Story at a glance
- Companies started using “dark stores” or small fulfillment warehouses during the pandemic when customers could not enter traditional retail stores.
- Now, startups are turning more to “dark stores” to help offer quick and easy delivery of goods.
- Some worry “dark stores” will run traditional stores out of business.
After the COVID-19 pandemic disrupted almost everything around business life, companies began turning to “dark stores” or local retail shops where in-person shopping became prohibited and were instead converted into small fulfillment warehouses, according to Forbes.
And over the last year, “dark stores” have been popping up more across the country and Europe, according to Bloomberg. Just in New York City, there are seven start-up companies that are competing for market share and have taken over dozens of storefronts, according to the article.
Some local elected officials, like outgoing Manhattan Borough President Gale Brewer, have taken issue with these “dark stores.” The stores are technically warehouses, and Brewer believes they should be zoned as such, according to Patch. An investigation from Brewer’s office and a civic technology organization called BetaNYC earlier this year found that only three “dark stores” in Manhattan are operating in a properly zoned area.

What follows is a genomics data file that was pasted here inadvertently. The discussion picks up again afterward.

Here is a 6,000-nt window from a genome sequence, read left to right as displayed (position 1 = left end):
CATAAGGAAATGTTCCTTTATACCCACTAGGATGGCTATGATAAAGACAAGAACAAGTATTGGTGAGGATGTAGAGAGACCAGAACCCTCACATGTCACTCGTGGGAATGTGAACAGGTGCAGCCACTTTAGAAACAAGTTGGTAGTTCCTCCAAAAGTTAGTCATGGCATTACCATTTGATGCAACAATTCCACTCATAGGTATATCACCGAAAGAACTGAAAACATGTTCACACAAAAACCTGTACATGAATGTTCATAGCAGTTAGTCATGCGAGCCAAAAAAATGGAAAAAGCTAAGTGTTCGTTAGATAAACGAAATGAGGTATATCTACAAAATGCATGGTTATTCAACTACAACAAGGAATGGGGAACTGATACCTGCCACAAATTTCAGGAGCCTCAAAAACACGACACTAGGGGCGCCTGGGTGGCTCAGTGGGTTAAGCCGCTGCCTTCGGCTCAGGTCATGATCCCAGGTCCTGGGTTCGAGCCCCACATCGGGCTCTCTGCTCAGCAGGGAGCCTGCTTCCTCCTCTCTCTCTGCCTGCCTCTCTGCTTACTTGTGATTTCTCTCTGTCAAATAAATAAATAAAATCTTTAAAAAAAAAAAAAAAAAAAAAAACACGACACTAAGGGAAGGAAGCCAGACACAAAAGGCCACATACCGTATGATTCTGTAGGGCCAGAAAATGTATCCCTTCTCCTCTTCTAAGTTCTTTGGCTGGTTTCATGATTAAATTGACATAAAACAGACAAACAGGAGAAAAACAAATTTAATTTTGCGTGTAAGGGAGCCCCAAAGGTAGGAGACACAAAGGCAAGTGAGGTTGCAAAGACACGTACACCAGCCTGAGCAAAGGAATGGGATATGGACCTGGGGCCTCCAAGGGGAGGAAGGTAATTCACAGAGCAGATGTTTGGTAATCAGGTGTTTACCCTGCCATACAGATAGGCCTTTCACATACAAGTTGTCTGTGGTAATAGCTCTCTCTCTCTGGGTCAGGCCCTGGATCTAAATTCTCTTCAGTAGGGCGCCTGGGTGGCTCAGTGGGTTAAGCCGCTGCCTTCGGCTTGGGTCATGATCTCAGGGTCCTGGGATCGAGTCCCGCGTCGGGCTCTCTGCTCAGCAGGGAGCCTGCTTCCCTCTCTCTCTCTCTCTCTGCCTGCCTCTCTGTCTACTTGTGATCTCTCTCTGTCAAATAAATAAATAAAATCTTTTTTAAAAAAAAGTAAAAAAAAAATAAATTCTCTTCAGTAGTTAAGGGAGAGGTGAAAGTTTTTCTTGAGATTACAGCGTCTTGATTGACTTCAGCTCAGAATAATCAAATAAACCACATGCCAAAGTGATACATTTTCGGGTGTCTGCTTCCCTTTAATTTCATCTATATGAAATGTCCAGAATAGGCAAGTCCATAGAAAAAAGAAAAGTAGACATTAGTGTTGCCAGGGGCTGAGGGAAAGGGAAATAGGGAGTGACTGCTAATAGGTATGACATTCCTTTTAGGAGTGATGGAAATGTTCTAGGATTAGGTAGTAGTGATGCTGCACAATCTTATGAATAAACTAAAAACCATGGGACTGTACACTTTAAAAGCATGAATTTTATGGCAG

“Zoning protections exist so that we have well-balanced streets, neighborhoods, and communities,” Brewer said in a press release, Patch reported. “We don’t want warehouses and distribution centers next to coffee shops, daycare centers, and bookstores where these dead storefronts attract vandalism, stymie an active street life, and raise quality of life concerns.”
The appeal of the stores is their convenience. Many start up delivery apps opting for “dark stores” offer low or no delivery fee.
“Fifteen-minute delivery changes the way you shop,” Zachary Dennett, who leads U.S. operations for the startup JOKR, told the Grocery Dive. “Customers first try us out because they forgot an ingredient. Then they use us the next night for all their dinner ingredients.”
But some, including Brewer, worry that if “dark stores” remain unregulated the small businesses and community character will be lost.
“New Yorkers love their bodegas, convenience stores, and local groceries which represent the frontline of our food supply chain in communities all throughout the city, providing affordable, fresh, and healthy food,” Brewer added in the statement. “Quick-service grocery delivery apps represent a threat to their resilience and survival.
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